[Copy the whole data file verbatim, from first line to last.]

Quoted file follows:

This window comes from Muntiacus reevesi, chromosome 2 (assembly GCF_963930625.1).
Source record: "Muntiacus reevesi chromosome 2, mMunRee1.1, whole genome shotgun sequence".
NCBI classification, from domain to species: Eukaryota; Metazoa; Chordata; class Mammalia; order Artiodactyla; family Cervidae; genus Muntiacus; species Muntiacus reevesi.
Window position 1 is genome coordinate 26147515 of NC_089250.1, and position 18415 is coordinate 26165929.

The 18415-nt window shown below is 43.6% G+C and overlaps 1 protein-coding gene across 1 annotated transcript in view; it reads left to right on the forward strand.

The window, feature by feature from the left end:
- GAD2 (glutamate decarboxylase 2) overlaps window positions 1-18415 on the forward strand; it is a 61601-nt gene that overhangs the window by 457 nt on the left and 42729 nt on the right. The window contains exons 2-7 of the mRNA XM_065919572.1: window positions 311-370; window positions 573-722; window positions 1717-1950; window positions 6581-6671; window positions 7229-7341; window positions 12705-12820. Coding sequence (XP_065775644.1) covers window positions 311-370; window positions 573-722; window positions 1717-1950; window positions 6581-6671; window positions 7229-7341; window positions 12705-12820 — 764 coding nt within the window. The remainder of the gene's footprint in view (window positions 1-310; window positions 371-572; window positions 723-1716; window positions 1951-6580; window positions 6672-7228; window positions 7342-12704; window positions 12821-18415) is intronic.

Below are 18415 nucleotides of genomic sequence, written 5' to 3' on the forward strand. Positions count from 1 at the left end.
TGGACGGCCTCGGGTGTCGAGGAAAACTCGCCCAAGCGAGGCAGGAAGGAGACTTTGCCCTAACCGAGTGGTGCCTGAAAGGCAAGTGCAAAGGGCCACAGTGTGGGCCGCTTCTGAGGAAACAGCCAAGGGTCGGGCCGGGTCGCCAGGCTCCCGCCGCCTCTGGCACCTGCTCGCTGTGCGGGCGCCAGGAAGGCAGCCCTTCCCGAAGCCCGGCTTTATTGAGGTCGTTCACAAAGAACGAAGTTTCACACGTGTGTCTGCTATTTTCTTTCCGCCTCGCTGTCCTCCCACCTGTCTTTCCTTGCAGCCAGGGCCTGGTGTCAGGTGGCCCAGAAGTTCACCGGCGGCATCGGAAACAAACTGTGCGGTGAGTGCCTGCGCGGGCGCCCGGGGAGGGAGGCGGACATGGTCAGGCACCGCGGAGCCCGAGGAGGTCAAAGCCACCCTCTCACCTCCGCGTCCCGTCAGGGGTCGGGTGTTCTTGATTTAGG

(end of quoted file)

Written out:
This window comes from Muntiacus reevesi, chromosome 2 (assembly GCF_963930625.1).
Source record: "Muntiacus reevesi chromosome 2, mMunRee1.1, whole genome shotgun sequence".
NCBI classification, from domain to species: Eukaryota; Metazoa; Chordata; class Mammalia; order Artiodactyla; family Cervidae; genus Muntiacus; species Muntiacus reevesi.
Window position 1 is genome coordinate 26147515 of NC_089250.1, and position 18415 is coordinate 26165929.

The 18415-nt window shown below is 43.6% G+C and overlaps 1 protein-coding gene across 1 annotated transcript in view; it reads left to right on the forward strand.

The window, feature by feature from the left end:
- GAD2 (glutamate decarboxylase 2) overlaps window positions 1-18415 on the forward strand; it is a 61601-nt gene that overhangs the window by 457 nt on the left and 42729 nt on the right. The window contains exons 2-7 of the mRNA XM_065919572.1: window positions 311-370; window positions 573-722; window positions 1717-1950; window positions 6581-6671; window positions 7229-7341; window positions 12705-12820. Coding sequence (XP_065775644.1) covers window positions 311-370; window positions 573-722; window positions 1717-1950; window positions 6581-6671; window positions 7229-7341; window positions 12705-12820 — 764 coding nt within the window. The remainder of the gene's footprint in view (window positions 1-310; window positions 371-572; window positions 723-1716; window positions 1951-6580; window positions 6672-7228; window positions 7342-12704; window positions 12821-18415) is intronic.

Below are 18415 nucleotides of genomic sequence, written 5' to 3' on the forward strand. Positions count from 1 at the left end.
TGGACGGCCTCGGGTGTCGAGGAAAACTCGCCCAAGCGAGGCAGGAAGGAGACTTTGCCCTAACCGAGTGGTGCCTGAAAGGCAAGTGCAAAGGGCCACAGTGTGGGCCGCTTCTGAGGAAACAGCCAAGGGTCGGGCCGGGTCGCCAGGCTCCCGCCGCCTCTGGCACCTGCTCGCTGTGCGGGCGCCAGGAAGGCAGCCCTTCCCGAAGCCCGGCTTTATTGAGGTCGTTCACAAAGAACGAAGTTTCACACGTGTGTCTGCTATTTTCTTTCCGCCTCGCTGTCCTCCCACCTGTCTTTCCTTGCAGCCAGGGCCTGGTGTCAGGTGGCCCAGAAGTTCACCGGCGGCATCGGAAACAAACTGTGCGGTGAGTGCCTGCGCGGGCGCCCGGGGAGGGAGGCGGACATGGTCAGGCACCGCGGAGCCCGAGGAGGTCAAAGCCACCCTCTCACCTCCGCGTCCCGTCAGGGGTCGGGTGTTCTTGATTTAGG